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Congressman Brendan Boyle and PA Rep. Kevin Boyle Announce Companion Weekend Voting Legislation to Strengthen Voter Engagement

June 4, 2018
Press Release

HARRISBURG, PA – Today, inside the Pennsylvania State Capitol Building, U.S. Congressman Brendan F. Boyle (PA-13) and his brother, PA State Rep. Kevin Boyle (Philadelphia), announced companion legislation to officially change election day nationwide and statewide to the weekend after the first Friday in November in order to increase voting accessibility, engagement, and turnout.

“Countless other developed nations around the world currently hold elections on weekends”, said Congressman Brendan F. Boyle. “We have seen time and again, how low voter turnout results in disenfranchisement, frustration and civic apathy. Weekend voting is a proven method that increases accessibility, engagement, and turnout. If work, school or other responsibilities become a roadblock for citizens wishing to exercise their right to vote, then it is the government’s obligation to take steps to ease that burden. It can, and must, create a path to the voting booth for those American citizens who live with such challenges. Weekend voting makes sense, and would only serve to create an unmitigated path to the voting booth that ultimately benefits our democracy.”

“The Constitutional right of each citizen to vote is a true example of equality of opportunity”, said Pennsylvania State Representative Kevin J. Boyle. “Our current practice of holding Tuesday elections is dated, ineffective and unrepresentative of a modern societal population. Weekend voting would give Pennsylvania residents a more powerful voice in electing the people who make the laws in the Keystone State that we live under every day. From Essington to Erie—from Scranton to Pittsburgh, weekend voting would benefit citizens in all corners of the state and in every municipality in between. I urge my colleagues here in the state house to join me in supporting this commonsense legislation.”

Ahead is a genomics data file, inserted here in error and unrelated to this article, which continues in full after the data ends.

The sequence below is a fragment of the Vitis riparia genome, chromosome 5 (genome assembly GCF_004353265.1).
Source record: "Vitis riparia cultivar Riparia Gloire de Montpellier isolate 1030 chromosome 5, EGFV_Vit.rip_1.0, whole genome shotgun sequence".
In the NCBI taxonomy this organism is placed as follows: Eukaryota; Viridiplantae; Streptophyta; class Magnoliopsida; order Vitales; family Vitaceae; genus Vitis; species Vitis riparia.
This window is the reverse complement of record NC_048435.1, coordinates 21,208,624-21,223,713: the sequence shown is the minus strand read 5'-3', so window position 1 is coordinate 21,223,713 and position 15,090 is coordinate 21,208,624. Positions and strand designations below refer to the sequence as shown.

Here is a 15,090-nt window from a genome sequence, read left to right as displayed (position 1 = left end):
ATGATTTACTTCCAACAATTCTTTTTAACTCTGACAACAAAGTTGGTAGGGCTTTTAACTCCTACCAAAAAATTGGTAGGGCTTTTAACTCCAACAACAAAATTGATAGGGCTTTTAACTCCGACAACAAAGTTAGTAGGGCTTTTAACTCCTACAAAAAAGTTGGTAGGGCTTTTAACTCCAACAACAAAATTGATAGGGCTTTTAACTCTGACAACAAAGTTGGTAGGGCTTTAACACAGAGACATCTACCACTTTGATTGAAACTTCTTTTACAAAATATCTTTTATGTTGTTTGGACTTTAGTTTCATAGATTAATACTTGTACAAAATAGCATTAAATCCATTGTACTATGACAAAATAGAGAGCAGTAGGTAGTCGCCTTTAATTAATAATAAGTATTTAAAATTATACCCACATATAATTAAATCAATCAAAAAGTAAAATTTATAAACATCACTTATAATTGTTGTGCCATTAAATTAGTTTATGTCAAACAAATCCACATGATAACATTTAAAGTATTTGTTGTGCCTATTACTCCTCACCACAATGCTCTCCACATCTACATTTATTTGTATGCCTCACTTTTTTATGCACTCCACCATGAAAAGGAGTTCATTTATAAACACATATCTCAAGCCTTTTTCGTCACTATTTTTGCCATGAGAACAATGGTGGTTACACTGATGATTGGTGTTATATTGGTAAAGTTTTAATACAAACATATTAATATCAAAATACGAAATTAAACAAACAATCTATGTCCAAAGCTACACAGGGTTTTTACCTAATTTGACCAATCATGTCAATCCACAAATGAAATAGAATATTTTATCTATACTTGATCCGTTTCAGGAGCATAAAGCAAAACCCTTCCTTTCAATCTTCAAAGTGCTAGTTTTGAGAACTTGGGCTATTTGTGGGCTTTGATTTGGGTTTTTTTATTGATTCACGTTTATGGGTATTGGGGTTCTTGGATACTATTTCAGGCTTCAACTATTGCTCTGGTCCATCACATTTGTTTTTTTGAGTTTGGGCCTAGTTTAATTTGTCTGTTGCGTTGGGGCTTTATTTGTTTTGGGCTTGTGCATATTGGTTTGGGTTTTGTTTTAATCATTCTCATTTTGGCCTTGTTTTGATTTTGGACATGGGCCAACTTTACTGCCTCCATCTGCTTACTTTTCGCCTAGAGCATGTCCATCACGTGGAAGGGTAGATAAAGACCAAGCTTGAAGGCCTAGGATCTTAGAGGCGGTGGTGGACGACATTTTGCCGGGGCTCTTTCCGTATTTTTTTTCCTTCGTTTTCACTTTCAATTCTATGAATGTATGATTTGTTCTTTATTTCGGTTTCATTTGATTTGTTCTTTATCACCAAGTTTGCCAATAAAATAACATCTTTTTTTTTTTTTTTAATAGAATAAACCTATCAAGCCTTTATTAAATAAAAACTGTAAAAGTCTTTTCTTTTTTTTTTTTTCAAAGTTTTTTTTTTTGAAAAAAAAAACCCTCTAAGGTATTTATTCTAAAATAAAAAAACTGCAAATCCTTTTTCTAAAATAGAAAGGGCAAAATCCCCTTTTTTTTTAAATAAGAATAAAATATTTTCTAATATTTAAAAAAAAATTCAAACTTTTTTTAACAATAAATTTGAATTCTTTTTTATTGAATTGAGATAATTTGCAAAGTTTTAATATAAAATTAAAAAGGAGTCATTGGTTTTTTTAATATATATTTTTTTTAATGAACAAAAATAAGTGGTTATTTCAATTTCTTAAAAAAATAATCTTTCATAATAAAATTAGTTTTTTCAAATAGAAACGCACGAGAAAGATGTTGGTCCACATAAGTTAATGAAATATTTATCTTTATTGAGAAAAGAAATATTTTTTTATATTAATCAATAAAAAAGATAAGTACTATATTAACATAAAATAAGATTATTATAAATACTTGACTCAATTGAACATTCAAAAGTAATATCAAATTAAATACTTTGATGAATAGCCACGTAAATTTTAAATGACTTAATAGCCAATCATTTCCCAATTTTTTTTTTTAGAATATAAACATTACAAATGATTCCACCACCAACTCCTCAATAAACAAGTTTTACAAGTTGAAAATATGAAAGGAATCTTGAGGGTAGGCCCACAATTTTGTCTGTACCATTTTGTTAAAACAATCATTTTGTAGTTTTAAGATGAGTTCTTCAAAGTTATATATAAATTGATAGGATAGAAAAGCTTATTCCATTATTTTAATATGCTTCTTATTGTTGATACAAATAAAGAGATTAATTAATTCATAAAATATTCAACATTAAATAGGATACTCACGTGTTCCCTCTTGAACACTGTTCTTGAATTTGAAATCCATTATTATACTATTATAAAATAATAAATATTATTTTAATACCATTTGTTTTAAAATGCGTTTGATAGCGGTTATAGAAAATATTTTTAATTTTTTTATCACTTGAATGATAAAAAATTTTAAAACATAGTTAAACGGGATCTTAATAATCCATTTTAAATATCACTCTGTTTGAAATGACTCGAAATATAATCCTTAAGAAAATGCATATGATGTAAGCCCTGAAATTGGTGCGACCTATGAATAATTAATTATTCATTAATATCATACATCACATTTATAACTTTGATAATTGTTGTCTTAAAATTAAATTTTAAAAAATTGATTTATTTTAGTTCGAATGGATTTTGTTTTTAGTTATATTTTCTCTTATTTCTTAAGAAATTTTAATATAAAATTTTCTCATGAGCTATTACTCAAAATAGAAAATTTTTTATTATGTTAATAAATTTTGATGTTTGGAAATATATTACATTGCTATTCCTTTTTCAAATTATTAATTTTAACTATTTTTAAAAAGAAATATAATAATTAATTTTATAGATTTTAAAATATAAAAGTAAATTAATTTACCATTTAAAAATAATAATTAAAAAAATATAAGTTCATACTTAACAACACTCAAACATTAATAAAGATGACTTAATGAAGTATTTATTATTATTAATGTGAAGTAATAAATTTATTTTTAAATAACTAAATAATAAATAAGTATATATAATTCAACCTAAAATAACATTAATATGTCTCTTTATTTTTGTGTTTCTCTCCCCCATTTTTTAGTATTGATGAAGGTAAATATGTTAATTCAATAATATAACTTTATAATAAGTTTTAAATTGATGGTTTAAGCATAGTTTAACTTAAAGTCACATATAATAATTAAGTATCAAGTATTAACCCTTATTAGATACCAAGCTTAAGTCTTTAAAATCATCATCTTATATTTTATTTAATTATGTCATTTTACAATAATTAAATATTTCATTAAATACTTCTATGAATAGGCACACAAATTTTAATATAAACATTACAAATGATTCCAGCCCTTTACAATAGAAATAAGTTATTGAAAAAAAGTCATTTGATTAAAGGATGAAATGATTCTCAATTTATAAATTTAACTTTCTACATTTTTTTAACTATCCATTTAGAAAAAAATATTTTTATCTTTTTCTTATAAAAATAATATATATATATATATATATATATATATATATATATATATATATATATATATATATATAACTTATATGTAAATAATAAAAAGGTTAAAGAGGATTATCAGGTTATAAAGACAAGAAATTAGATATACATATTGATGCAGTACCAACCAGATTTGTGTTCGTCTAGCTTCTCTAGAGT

Dating back to 1845, elections in the United States have been held on the Tuesday after the first Monday in November. This practice was established to allow farmers sufficient time to get to their county seat to vote without interfering with the Sabbath (on Sunday) or market
day (on Wednesday). Based on recent election results, voter turnout in the United States ranks 26th out of the 32 highly developed and democratic OECD countries in the Organization for Economic Cooperation and Development (OECD) – nations that are primarily considered highly developed, democratic states. In presidential elections from 2000 to 2012, approximately one-fifth of registered voters who did not cast a ballot listed “too busy, conflicting work or school schedule” as their reason for not voting. In 2014, roughly 35% of those who were eligible to vote but did not do so listed scheduling conflicts with work or school as their primary reason for not voting. In the 2016 election, dislike of the candidates and lack of interest surpassed conflicting schedule, but this was still the third highest reason for registered voters deciding not to vote.

Congressman Boyle’s legislation carries on the legacy of long-serving Congresswoman Louise Slaughter (NY-30). Congresswoman Slaughter introduced the legislation in 2017 prior to her tragic passing in March of this year. Boyle has been a long-time proponent of this change in policy in order to strengthen our democracy. He is now carrying the torch in the U.S. House and re-named the legislation to honor Slaughter, “The Louise Slaughter Weekend Voting Act.”